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    Changing colours...

    What's one of the most inspiring things you can do? Change your colours. As many of you know, we recently did a bit of a revamp in the shop, which at the back is now a glorious Indian Yellow thanks to Farrow & Ball. In front, a lovely smoky 'Charleston Gray' makes a perfect foil to the new collection of Bridie Hall at Home, which we officially launched on Wednesday - here are a couple of snaps:

    (don't you love Bridie's Geometric solids in the window?  They are not yet on the website but contact Robin in the shop on 020 7430 2526 for more details).

    But possibly even more exciting... a sneak preview of the new decorating studio, which we are getting ready. Here is Martin installing the most amazing wallpaper I think I know; David Skinner's Malahide, a trompe-l'oeil Gothick paper based on an original at Malahide Castle near Dublin. You can find David's website with his many superb papers here.  Order your rolls now! I have more coming for the hall in Dorset. I was emailing with him yesterday and said that the Gothick tracery strips were about to be papered over the lined background. 'Make sure the decorator has a valium at the end of the day' was the reply. You can understand why. Insane... but insanely beautiful too. A glimpse also of the Richmond Lantern by Robert Kime, looking splendidly at home.

    More news of the decoration studio may follow in due course. But as if this wasn't enough, I drove down to Dorset very early this morning with some trepidation. I've been up North and in London for a couple of weekends. So while I was away I had asked Kevin my builder to do a bit of a repainting job in the kitchen. More Farrow and Ball, this time 'Wet Sand', a dark yellowey orange from their archive range... and one of my favourite colours.

    It was a little while ago - while I was staying down in Dorset over Christmas - that I thought it might be time for a change in the kitchen. Followers of this blog will know that I'm always in favour of a new coat of paint at unexpected moments; there's nothing quite like it to shake things up. I sought inspiration in what someone living in the Old Parsonage might have done in, say, about 1972. Nothing too tasteful. Here is the result. I was pretty unsure how it would work - but I love it. Curiously—really curious—the room feels quite a lot bigger than it did before, yet simultaneously cosier. I'm sitting at the kitchen table writing this little blog and drinking a cup of tea, and I have to admit I'm quite happy! Darts night tonight in the village. Have a good weekend.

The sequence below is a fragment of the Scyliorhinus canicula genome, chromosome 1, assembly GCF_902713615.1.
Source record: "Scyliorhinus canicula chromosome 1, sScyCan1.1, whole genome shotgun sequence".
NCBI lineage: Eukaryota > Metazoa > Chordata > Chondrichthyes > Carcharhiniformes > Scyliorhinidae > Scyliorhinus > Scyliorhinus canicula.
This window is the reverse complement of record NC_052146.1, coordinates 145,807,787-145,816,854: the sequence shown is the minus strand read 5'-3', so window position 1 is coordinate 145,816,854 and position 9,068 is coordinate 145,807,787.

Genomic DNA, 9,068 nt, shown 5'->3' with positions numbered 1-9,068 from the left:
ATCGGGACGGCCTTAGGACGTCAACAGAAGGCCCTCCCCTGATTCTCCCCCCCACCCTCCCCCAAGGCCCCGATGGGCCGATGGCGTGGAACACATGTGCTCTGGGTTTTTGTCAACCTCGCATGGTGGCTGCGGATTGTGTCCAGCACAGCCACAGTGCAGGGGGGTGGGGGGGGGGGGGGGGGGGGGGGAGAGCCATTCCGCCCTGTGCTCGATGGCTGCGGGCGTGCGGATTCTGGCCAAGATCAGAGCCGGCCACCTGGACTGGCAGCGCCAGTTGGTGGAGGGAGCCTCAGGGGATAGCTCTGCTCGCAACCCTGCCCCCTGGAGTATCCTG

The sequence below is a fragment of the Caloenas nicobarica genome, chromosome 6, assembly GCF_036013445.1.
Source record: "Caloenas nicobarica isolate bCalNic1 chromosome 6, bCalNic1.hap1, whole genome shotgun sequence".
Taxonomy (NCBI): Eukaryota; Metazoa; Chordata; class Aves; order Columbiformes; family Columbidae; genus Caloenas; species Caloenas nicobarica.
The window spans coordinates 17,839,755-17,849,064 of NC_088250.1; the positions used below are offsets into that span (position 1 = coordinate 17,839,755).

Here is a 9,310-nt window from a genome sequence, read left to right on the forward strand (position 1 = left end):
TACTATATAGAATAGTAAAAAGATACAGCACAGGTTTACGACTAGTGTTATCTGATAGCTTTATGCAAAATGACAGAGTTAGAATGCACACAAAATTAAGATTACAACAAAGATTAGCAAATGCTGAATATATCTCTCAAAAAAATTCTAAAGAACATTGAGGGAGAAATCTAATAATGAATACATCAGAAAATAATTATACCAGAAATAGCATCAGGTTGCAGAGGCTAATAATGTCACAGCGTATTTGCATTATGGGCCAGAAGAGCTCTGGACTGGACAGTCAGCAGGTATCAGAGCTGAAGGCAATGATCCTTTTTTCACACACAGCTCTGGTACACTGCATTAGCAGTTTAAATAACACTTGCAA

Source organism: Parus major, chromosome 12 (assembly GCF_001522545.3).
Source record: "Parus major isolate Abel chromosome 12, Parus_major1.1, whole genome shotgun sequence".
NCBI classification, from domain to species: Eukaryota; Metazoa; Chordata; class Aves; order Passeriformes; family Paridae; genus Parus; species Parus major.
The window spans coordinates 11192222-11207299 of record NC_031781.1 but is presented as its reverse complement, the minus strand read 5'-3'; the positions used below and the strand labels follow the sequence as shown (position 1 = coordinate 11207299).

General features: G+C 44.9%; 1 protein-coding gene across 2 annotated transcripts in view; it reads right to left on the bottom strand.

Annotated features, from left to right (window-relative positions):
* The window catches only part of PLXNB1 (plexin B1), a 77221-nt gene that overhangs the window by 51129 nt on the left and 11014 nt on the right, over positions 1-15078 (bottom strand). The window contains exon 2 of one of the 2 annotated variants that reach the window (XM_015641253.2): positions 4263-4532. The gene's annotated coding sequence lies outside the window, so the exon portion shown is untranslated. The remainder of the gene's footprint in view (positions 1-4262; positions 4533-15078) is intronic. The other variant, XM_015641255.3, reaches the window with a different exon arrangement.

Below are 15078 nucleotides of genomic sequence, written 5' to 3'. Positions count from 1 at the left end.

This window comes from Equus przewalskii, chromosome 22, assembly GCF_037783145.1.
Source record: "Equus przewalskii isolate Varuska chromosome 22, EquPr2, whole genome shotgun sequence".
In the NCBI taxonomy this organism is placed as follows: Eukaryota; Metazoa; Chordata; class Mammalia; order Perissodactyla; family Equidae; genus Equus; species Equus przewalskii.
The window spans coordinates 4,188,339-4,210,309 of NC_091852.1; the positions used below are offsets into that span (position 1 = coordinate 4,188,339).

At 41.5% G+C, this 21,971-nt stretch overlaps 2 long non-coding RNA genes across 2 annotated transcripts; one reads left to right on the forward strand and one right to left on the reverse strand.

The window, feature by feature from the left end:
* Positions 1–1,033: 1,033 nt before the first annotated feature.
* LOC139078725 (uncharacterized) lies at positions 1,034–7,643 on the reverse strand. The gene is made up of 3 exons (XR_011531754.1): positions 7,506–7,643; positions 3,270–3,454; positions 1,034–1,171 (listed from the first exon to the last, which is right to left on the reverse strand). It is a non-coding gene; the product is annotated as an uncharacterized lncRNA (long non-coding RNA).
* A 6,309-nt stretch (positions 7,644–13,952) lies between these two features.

26 comments on this post

    • George Shannon (Crick) says:

      Hello Ben, thought it might amuse you that Ben Pentreath Ltd and your unchanged face popped up on my iPad when perusing paint colours for my kitchen (Hardwick White). Bit of a griege, I know...never quite archieved colour confidence! I'm glad to see things are going well for you. Best wishes, George.

    • Annie Dishes says:

      Thank you Ben! I think I caught a glimpse on your facebook. Beautiful!

    • Annie Dishes says:

      Glorious colours! The transformative power of paint knows no bounds...
      But I have to ask, you wouldn't have a photo of your India Yellow by chance? I'm considering it for my dining room...

      • Ben says:

        Dear Annie - there are some photos on the Facebook page I think, or Bridie/Robin will be able to email them to you - the India Yellow looks great - an excellent colour for a dining room!

        Ben

    • teamgloria says:

      gorgeous kitchen - with An Aga #sigh. delicious.

      truly inspiring.

      waving from a skyscraper in new york city.

      _tg x

    • mopar says:

      Ask F&B to send you a swatch.

    • george says:

      thanks Ben really appreciate you responding + i clearly never would have found it on my own! would you say your photo quite accurately reflects the colour? i see it as kind of a spiced pumpkin if you will, but it's funny when i searched images of 'wet sand' in some of the photos that come up on flickr it looks totally different, more of a peachy/ terracotta shade